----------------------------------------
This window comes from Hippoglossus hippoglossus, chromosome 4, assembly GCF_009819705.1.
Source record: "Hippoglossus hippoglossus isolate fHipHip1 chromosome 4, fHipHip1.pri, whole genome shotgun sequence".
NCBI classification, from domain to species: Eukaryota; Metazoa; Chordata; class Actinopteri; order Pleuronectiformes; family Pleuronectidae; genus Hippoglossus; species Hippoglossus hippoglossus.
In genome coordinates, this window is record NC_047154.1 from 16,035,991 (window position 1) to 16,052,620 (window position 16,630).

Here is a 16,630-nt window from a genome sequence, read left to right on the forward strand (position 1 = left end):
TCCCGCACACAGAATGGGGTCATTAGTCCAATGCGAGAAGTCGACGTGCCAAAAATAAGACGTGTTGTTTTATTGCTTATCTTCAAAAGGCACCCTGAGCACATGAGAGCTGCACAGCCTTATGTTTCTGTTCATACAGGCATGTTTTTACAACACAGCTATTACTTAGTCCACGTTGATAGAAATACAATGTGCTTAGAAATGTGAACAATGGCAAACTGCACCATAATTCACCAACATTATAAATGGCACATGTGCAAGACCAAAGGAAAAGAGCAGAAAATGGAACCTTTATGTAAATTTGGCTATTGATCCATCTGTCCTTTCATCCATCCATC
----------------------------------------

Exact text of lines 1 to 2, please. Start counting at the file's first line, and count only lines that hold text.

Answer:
This window comes from Hippoglossus hippoglossus, chromosome 4, assembly GCF_009819705.1.
Source record: "Hippoglossus hippoglossus isolate fHipHip1 chromosome 4, fHipHip1.pri, whole genome shotgun sequence".